For the past week I’ve been stuck. I have a huge wedge of writer’s block firmly encased over the creative sections of my brain. Every time I tried to begin this challenge, there it was, the looming brick wall of my indecisive, impenetrable writers’ block. Each time I tried to come up with an idea, any idea, I was met with nothing. Nothing good, nothing bad. Just nothing. My thoughts would encounter the brick wall and scamper along it’s perimeter to something less intimidating and more exciting.
Last night I decided to try to deal with the brick wall rather than continue to walk along the outside. I resorted to one of my favorite methods – brainstorming. I have two rules for brainstorming that I follow religiously. The first is that I have to write down every idea as it comes, no matter how stupid I think it is. Otherwise I’ve found those ideas continue to fester and clog the pipeline from anything else coming out. The second rule is that I always brainstorm in pen. For the record, I write almost everything in pen. The reason being that I don’t want to be tempted to erase anything. Once it’s erased it’s gone for good. If I write in pen and cross out ideas I deem terrible I at least have a record of their existence. I’ve found myself more often than not returning to the original word choice preserved by the ink.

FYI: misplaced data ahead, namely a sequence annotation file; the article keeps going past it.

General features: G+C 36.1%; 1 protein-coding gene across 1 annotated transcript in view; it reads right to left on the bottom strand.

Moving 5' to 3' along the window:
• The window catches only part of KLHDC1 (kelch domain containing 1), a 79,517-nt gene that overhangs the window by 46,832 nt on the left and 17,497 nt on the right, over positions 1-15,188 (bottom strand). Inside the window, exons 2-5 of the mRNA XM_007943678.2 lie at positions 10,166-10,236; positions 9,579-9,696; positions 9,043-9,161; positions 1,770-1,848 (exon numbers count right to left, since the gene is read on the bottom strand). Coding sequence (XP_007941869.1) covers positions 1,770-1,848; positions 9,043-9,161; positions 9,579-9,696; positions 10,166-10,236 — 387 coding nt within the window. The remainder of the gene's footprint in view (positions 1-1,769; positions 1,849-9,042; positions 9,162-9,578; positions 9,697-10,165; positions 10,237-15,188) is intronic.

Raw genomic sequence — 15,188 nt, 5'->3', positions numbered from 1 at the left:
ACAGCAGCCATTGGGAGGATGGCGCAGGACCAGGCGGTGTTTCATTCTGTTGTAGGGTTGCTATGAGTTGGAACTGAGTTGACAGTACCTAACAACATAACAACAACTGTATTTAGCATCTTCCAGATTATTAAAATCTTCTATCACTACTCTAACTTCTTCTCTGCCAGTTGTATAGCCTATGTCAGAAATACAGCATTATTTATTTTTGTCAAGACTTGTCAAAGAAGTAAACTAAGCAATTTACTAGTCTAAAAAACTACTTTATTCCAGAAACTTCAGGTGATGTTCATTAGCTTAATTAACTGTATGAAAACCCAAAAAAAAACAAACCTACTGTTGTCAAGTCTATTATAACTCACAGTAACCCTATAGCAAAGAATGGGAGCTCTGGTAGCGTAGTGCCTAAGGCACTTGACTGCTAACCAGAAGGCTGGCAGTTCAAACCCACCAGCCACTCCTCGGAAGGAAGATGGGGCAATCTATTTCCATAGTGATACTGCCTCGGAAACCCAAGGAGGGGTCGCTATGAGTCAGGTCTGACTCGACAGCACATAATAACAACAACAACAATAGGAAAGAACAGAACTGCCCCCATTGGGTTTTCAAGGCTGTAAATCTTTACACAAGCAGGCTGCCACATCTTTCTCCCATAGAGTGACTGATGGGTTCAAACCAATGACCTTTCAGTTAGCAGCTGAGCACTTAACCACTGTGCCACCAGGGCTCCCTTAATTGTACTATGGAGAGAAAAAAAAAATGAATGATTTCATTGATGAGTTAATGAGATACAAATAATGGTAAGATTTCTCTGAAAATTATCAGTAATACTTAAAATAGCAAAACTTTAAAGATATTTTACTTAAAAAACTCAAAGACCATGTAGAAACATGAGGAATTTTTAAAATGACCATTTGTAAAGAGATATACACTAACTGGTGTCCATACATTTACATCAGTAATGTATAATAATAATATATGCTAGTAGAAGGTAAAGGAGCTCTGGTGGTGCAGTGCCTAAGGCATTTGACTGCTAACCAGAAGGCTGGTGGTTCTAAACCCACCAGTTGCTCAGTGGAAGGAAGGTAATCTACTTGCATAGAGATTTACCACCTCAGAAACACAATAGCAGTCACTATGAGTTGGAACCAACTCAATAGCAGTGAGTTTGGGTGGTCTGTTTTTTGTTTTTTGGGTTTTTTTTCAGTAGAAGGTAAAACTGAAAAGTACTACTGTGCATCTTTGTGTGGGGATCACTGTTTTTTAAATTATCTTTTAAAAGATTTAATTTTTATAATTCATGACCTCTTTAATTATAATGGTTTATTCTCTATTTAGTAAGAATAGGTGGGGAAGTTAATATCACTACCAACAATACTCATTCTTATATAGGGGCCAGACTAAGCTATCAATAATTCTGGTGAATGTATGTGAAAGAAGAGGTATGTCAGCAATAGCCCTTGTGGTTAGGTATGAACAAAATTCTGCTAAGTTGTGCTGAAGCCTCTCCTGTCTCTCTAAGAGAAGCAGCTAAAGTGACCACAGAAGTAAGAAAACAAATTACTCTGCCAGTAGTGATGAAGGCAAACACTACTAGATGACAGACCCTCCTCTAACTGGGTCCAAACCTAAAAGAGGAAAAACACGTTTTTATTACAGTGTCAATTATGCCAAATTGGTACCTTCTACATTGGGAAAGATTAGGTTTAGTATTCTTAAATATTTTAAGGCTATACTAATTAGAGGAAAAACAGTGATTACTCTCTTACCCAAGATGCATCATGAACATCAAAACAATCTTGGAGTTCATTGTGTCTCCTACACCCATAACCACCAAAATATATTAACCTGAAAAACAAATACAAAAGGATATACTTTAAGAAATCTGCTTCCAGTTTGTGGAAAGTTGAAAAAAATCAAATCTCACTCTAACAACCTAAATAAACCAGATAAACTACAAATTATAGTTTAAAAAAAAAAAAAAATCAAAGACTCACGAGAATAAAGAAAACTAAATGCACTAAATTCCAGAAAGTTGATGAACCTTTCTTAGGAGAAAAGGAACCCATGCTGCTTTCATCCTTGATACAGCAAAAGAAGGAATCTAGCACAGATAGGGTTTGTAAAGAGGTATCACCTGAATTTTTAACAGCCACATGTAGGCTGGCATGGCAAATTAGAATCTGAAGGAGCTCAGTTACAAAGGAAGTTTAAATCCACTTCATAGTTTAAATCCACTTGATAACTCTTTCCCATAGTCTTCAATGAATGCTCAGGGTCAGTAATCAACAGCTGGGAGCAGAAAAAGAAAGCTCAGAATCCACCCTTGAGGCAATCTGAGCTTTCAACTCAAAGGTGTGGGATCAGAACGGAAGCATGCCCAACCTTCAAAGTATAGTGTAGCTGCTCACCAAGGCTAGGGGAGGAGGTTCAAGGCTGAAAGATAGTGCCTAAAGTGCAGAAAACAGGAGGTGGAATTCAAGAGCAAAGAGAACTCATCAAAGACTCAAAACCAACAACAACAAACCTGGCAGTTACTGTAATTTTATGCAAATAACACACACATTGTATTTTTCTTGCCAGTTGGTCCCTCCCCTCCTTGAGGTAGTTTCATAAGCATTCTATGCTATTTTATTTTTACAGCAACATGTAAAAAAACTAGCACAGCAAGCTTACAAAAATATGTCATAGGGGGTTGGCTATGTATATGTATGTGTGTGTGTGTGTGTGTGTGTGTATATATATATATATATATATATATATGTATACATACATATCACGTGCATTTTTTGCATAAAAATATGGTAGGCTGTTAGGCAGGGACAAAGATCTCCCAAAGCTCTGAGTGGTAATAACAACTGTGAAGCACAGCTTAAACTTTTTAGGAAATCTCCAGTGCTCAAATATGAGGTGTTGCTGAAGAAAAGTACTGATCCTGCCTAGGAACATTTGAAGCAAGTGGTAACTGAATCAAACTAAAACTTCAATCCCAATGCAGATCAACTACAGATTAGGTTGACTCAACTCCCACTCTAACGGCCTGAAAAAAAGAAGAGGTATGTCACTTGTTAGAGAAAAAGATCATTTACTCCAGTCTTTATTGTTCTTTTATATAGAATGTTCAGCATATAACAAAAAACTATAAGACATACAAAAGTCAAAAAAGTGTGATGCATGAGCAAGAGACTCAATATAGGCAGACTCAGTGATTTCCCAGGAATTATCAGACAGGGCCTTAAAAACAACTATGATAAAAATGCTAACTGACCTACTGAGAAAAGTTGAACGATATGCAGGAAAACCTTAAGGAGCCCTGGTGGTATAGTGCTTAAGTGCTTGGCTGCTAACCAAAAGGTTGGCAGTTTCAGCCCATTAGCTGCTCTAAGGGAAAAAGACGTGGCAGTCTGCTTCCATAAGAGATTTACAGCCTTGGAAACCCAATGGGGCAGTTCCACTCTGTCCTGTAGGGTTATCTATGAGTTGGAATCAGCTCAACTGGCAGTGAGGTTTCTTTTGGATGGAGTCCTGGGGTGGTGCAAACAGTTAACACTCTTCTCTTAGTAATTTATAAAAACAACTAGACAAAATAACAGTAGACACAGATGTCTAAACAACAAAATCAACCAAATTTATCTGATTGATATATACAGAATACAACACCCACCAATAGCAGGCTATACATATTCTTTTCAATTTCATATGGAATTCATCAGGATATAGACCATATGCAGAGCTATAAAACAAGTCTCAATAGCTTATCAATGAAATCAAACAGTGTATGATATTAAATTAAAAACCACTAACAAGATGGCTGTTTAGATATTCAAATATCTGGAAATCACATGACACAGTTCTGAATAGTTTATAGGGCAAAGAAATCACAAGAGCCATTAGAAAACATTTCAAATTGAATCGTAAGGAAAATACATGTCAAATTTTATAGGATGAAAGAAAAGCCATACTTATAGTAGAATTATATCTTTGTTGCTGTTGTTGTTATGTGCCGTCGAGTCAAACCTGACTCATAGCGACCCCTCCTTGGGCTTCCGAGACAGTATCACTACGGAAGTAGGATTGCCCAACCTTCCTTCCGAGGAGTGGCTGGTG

So I got out a piece of paper, grabbed a pen, and started jotting down ideas. My ideas usually come out as fragments of imagery. On my 5th or 6th fragment I wrote “crack of gunfire”. My mind immediately thought about a soldier in the barracks who is thrown awake by the sound of gunfire or the screaming of the air-raid siren. I had a vivid picture of this young man, hair still tussled by sleep, ready to go because he had been told to always sleep with his boots on. I then wrote down a few other ideas, but this image wouldn’t leave. This soldier had come to the forefront, begging for his voice to be heard and his story to be told. I abandoned the brainstorming and began to explore his story. In about 90 seconds this is what I came up with:
Got my boots on, but I’m not ready.
I’m not ready to leave you my love.
How did I get here in this land of dust and smoke, so far from your sweet and rolling hills?
What am I fighting for, and why must I try to even the score?
I want to be brave, but I see your face, and home is where I want to go.
I’m still dreaming of you, my bluegrass Kentucky love.
Is it the story for the 6 sentence contest? I’m not sure, but do I want to learn more about who this soldier is and his “bluegrass Kentucky love”? Absolutely. And maybe more importantly, I think the wall has had a breach.